Tea baggers are what they are
White nationalist groups and militias are aligned with the Tea Party. It is obvious what their feelings and beliefs are. At least they are transparent. Stupidity can’t disguise it.
“Baum described his group as "opposed to quotas that discriminate against whites" and "for limiting immigration." "In the South, some of our chapters are very active in preserving their culture, you know, the Confederate flag," Baum said.”
If I were you, I wouldn’t think about going back to your old ways or even sticking with the ones’ you’ve got because they are downright un-American. Ya hear?
“NAACP backs report that ties racist groups to tea party
Washington Post Staff Writer
Wednesday, October 20, 2010; 5:25 PM
A new report, backed by the NAACP, has found what it says are efforts by white nationalist groups and militias to link themselves to the tea party movement, even as some tea party leaders have expelled members who have expressed racist sentiment.
The report, called Tea Party Nationalism, uses news articles, visits to white nationalist Web sites and observance of tea party functions to claim that tea party events have become a forum for extremists "hoping to push these (white) protesters toward a more self-conscious and ideological white supremacy."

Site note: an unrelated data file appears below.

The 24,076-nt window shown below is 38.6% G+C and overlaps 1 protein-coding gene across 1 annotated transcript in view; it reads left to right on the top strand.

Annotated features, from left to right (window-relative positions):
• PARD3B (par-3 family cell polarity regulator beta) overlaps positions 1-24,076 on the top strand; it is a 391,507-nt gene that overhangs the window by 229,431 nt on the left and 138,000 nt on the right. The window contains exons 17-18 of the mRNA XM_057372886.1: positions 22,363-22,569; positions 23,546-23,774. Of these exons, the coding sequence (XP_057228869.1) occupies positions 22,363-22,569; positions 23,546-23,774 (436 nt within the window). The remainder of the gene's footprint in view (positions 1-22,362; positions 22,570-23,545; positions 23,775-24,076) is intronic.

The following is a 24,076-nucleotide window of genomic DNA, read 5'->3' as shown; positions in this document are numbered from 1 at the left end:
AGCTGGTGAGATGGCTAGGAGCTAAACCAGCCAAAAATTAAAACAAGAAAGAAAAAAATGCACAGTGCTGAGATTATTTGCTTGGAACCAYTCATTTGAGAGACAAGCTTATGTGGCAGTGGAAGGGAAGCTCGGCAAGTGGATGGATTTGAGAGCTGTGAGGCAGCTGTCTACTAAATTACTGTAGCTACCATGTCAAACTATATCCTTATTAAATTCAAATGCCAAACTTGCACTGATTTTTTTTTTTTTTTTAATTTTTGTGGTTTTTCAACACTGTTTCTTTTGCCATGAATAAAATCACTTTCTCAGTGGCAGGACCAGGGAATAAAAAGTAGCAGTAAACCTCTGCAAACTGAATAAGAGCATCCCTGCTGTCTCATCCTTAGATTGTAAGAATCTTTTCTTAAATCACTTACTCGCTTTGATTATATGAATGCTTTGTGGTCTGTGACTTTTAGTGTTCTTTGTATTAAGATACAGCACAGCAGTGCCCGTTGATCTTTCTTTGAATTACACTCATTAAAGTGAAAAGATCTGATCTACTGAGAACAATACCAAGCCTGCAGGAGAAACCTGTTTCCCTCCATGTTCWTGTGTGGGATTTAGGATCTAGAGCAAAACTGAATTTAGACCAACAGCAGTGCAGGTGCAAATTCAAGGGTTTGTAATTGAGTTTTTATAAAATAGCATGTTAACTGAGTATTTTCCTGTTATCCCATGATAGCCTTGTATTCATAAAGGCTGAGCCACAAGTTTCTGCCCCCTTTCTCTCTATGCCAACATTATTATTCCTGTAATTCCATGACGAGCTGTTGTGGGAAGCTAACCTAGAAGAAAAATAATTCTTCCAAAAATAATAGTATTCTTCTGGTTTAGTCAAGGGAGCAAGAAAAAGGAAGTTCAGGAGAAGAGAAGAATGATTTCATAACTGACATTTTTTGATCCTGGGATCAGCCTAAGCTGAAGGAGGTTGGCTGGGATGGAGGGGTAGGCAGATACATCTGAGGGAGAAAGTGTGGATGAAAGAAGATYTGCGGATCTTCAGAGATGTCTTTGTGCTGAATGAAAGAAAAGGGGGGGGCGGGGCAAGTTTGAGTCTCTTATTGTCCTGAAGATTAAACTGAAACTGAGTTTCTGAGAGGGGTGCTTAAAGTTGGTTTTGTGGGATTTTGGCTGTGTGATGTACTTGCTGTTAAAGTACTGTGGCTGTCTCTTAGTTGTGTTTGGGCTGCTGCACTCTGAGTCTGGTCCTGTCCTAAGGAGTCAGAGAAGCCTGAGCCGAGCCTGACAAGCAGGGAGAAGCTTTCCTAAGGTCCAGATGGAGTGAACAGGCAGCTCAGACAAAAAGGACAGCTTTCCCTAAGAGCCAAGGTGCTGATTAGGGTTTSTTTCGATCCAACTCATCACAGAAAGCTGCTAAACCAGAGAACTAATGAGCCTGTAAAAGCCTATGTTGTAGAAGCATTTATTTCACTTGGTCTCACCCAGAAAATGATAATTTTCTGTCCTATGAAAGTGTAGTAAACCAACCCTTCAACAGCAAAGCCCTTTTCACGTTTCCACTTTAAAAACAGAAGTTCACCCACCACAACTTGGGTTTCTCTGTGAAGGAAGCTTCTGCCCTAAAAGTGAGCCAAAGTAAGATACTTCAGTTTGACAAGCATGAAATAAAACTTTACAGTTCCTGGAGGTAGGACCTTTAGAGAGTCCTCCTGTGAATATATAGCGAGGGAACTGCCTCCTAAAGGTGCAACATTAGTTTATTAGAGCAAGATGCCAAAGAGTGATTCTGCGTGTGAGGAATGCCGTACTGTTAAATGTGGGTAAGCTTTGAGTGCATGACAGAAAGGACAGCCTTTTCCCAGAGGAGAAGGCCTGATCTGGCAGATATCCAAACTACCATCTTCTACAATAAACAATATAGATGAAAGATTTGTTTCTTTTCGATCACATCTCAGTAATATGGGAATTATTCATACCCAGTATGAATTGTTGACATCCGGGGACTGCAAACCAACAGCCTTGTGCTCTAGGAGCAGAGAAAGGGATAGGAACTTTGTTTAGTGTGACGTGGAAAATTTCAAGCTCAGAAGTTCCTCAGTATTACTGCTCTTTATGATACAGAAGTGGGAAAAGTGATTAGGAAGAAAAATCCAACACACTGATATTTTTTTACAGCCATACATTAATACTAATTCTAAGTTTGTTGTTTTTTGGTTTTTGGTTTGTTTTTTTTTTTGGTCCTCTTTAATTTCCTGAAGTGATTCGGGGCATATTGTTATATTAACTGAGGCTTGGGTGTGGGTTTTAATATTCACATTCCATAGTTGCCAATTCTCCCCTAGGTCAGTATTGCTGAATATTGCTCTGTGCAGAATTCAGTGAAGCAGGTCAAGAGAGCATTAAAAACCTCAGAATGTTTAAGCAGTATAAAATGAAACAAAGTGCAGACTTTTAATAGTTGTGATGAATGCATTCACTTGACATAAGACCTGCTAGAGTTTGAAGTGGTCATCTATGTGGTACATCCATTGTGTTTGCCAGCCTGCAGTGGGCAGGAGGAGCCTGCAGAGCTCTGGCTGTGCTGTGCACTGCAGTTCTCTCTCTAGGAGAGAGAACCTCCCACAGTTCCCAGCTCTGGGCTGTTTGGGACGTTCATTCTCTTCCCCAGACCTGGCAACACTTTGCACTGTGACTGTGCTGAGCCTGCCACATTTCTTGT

Its findings cite that members of groups such as the Council of Conservative Citizens, which opposes all efforts to "mix the races of mankind," have become involved in tea party chapters, and that posters on the online white nationalist Web site Stormfront.org have written of "inflitrating" tea party events.
The report was issued by the Kansas City, Mo.-based Institute for Research and Education on Human Rights, which is funded, in part, by the liberal Firedoll Foundation. The paper was authored by Devin Burghart and Leonard Zeskind, both of whom have written widely about white nationalism.
The more formalized and politically active tea party organizations have made statements repudiating racism; the report focuses primarily on the more diffusely affiliated tea party networks online and in county-level chapters throughout the country. It also singles out five members of various tea party groups, one of whom has been expelled from the movement, as having ties to anti-Semitic, militia or white nationalist groups.
One person highlighted in the report is Roan Garcia-Quintana, a member of ResistNet who served as media spokesman for a 2010 Tax Day Tea Party in South Carolina and is running for state Senate. He has also been active with the Council of Conservative Citizens.
Garcia-Quintana did not return calls for comment, but the council's chief executive, George Baum, said: "We are conservative, so it is natural that some of our people would get caught up in this [tea party] and participate to some degree, but there is certainly no concerted effort on our part to get our members to be involved."”